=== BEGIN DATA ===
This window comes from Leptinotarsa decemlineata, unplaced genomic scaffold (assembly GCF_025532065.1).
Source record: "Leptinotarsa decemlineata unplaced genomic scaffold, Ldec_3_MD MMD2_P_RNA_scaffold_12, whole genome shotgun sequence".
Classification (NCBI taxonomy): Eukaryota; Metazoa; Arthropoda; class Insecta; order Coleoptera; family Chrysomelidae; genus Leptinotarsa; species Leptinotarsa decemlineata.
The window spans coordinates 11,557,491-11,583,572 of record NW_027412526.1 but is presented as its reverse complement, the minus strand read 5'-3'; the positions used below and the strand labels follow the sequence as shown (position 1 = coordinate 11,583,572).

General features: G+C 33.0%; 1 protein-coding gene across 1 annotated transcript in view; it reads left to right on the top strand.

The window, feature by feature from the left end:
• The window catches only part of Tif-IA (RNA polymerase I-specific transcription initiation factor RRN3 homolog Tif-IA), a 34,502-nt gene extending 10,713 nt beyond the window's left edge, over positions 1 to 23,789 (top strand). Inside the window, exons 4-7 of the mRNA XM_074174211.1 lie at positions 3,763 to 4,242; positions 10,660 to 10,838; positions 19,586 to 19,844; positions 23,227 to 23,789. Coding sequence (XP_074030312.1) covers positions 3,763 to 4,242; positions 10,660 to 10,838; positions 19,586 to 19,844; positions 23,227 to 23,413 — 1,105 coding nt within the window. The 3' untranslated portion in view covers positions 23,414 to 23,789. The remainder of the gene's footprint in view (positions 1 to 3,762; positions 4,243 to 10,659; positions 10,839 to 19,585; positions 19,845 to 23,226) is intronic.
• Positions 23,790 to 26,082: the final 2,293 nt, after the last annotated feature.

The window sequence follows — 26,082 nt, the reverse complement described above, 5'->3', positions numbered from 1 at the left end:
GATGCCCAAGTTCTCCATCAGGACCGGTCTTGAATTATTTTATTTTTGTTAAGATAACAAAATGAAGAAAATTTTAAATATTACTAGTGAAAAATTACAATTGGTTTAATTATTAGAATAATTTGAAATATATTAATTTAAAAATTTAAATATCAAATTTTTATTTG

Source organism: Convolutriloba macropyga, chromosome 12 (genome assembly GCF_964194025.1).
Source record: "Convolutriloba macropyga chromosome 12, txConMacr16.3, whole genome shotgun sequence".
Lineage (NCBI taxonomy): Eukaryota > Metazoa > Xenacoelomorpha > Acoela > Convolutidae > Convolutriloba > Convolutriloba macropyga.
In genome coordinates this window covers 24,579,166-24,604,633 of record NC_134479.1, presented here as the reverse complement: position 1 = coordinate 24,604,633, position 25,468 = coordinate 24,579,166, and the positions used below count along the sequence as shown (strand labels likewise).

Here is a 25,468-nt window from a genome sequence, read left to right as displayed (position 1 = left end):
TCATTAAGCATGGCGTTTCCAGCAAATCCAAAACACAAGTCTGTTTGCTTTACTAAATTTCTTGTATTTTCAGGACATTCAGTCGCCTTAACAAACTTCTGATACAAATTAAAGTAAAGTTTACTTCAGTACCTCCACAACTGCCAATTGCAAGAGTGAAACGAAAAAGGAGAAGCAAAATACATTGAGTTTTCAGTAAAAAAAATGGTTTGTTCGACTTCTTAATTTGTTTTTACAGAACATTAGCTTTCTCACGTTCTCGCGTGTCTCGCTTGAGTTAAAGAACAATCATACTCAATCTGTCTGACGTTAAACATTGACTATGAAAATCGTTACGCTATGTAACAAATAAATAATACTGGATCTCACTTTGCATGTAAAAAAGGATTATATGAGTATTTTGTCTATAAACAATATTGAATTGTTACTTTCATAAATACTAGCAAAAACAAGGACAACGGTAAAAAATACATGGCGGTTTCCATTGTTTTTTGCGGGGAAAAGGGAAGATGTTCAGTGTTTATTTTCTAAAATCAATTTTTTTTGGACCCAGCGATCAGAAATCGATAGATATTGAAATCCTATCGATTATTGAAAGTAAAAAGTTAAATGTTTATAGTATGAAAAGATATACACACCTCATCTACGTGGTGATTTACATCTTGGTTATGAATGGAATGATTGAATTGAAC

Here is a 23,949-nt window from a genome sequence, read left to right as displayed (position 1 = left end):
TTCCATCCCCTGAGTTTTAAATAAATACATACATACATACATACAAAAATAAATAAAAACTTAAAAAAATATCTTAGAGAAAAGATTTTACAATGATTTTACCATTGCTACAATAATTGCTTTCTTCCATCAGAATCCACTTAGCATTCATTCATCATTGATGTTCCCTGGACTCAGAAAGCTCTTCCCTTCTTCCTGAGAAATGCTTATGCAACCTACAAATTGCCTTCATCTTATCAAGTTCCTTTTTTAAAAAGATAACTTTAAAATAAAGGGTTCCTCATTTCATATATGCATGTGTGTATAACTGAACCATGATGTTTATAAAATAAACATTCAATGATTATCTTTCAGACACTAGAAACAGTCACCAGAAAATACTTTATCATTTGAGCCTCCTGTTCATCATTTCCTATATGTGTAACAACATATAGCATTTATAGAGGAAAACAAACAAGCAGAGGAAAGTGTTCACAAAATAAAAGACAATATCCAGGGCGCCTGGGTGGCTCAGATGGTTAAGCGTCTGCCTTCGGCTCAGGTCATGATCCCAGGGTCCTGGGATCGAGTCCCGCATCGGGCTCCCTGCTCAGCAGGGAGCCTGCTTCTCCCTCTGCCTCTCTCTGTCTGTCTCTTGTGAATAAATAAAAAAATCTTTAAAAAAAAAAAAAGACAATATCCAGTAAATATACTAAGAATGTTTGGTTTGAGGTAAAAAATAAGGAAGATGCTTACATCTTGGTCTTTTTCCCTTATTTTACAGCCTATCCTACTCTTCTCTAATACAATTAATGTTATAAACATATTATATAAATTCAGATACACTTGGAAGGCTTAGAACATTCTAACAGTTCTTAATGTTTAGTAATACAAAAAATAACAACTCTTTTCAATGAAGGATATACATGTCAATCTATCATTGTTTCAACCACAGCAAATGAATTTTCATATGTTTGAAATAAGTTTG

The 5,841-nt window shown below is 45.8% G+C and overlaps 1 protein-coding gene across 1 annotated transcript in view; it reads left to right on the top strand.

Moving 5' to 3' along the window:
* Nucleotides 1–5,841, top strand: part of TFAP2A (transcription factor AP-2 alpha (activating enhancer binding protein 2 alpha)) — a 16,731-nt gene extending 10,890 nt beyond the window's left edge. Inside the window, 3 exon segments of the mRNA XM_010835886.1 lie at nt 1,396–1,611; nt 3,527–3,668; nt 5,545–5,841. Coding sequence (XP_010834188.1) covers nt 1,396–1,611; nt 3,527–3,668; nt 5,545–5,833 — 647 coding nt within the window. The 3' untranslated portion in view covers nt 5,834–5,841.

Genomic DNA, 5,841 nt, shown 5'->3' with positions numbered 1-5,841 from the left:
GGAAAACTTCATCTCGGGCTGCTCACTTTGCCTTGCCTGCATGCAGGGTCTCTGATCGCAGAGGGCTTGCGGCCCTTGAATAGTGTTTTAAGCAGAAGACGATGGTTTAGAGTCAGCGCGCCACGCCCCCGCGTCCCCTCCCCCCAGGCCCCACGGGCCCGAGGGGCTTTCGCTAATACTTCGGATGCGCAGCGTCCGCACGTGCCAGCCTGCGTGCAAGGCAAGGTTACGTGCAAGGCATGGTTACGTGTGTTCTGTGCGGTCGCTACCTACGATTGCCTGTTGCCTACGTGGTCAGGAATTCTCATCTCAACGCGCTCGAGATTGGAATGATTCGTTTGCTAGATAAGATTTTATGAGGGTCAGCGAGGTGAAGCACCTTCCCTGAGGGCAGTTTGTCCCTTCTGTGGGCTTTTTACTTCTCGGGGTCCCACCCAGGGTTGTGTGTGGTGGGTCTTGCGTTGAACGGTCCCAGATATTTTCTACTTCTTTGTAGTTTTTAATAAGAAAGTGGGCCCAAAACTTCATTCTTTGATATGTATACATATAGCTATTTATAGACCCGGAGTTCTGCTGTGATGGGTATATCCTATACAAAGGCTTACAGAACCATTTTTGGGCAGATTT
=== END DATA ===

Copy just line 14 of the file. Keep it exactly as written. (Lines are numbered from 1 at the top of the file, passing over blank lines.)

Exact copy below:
In genome coordinates this window covers 24,579,166-24,604,633 of record NC_134479.1, presented here as the reverse complement: position 1 = coordinate 24,604,633, position 25,468 = coordinate 24,579,166, and the positions used below count along the sequence as shown (strand labels likewise).